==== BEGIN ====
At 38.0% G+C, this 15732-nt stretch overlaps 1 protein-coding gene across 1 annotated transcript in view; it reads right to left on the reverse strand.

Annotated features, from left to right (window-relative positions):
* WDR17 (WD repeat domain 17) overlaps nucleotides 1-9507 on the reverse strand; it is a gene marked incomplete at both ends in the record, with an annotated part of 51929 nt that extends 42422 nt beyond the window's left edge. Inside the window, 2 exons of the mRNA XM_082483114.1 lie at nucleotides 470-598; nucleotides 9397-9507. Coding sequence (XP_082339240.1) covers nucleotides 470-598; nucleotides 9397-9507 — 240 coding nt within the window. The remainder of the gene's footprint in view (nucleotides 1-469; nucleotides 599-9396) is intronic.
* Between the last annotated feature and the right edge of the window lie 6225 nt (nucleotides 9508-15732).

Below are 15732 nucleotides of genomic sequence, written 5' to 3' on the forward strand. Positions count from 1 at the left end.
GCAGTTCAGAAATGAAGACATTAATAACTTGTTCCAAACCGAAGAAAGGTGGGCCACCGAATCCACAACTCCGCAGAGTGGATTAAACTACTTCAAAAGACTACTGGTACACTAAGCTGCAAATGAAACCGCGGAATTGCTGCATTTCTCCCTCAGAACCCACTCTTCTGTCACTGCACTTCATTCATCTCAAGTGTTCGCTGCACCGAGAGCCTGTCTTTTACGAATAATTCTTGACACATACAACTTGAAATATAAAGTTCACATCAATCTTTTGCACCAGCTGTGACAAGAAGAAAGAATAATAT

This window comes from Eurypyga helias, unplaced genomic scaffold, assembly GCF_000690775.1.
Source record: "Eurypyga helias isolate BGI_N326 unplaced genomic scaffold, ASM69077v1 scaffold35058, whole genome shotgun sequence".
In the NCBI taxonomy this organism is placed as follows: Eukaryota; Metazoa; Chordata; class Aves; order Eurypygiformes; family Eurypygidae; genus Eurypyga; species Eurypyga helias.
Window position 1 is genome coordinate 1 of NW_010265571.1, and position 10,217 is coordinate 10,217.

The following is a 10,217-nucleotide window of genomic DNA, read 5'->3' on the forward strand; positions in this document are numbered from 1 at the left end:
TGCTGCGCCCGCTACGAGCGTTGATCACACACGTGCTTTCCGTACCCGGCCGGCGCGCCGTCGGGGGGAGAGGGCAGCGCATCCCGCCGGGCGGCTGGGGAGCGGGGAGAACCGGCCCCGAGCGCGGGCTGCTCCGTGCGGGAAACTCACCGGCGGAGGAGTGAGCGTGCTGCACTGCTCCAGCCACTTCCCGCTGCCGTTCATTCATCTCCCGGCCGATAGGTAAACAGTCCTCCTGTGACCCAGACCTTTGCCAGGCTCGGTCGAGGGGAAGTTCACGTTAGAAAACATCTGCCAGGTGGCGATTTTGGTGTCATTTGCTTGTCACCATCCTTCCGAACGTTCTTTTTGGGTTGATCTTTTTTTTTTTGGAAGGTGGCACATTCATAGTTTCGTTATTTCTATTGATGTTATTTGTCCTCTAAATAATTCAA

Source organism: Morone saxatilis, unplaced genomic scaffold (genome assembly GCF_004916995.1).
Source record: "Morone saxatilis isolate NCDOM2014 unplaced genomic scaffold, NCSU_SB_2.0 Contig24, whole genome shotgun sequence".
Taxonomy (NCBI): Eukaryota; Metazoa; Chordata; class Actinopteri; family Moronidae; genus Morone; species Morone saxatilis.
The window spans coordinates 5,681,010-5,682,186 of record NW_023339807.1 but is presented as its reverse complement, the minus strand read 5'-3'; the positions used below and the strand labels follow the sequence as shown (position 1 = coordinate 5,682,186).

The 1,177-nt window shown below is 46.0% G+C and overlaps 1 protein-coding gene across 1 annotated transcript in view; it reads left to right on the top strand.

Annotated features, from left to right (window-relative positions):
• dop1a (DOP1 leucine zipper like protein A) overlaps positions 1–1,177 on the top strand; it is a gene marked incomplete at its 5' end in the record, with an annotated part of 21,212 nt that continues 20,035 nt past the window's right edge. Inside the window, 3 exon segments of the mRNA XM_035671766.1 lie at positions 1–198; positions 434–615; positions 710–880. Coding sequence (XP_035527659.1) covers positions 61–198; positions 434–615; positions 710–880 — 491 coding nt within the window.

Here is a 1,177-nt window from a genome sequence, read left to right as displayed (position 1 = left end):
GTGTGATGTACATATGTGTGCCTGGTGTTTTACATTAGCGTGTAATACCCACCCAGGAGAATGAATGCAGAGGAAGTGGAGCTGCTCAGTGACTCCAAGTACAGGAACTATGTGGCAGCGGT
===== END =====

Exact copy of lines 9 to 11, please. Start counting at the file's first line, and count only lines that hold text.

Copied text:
In the NCBI taxonomy this organism is placed as follows: Eukaryota; Metazoa; Chordata; class Aves; order Eurypygiformes; family Eurypygidae; genus Eurypyga; species Eurypyga helias.
Window position 1 is genome coordinate 1 of NW_010265571.1, and position 10,217 is coordinate 10,217.

The following is a 10,217-nucleotide window of genomic DNA, read 5'->3' on the forward strand; positions in this document are numbered from 1 at the left end: